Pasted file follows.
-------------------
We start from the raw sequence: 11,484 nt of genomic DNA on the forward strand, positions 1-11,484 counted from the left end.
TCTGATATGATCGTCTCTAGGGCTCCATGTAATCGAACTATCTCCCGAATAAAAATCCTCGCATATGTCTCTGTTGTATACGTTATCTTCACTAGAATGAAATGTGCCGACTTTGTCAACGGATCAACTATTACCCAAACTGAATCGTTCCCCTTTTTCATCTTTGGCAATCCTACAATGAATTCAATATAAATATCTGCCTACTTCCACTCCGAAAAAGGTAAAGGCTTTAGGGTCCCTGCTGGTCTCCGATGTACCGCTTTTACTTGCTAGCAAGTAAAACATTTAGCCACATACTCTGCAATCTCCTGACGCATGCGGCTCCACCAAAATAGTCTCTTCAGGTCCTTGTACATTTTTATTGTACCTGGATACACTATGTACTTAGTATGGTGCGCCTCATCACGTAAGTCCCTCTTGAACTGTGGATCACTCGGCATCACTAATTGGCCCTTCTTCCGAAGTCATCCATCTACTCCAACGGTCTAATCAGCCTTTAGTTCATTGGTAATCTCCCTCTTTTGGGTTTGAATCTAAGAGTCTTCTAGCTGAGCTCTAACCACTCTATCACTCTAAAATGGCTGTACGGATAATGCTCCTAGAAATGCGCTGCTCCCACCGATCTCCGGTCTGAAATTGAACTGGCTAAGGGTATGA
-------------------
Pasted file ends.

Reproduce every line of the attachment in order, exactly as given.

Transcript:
We start from the raw sequence: 11,484 nt of genomic DNA on the forward strand, positions 1-11,484 counted from the left end.
TCTGATATGATCGTCTCTAGGGCTCCATGTAATCGAACTATCTCCCGAATAAAAATCCTCGCATATGTCTCTGTTGTATACGTTATCTTCACTAGAATGAAATGTGCCGACTTTGTCAACGGATCAACTATTACCCAAACTGAATCGTTCCCCTTTTTCATCTTTGGCAATCCTACAATGAATTCAATATAAATATCTGCCTACTTCCACTCCGAAAAAGGTAAAGGCTTTAGGGTCCCTGCTGGTCTCCGATGTACCGCTTTTACTTGCTAGCAAGTAAAACATTTAGCCACATACTCTGCAATCTCCTGACGCATGCGGCTCCACCAAAATAGTCTCTTCAGGTCCTTGTACATTTTTATTGTACCTGGATACACTATGTACTTAGTATGGTGCGCCTCATCACGTAAGTCCCTCTTGAACTGTGGATCACTCGGCATCACTAATTGGCCCTTCTTCCGAAGTCATCCATCTACTCCAACGGTCTAATCAGCCTTTAGTTCATTGGTAATCTCCCTCTTTTGGGTTTGAATCTAAGAGTCTTCTAGCTGAGCTCTAACCACTCTATCACTCTAAAATGGCTGTACGGATAATGCTCCTAGAAATGCGCTGCTCCCACCGATCTCCGGTCTGAAATTGAACTGGCTAAGGGTATGA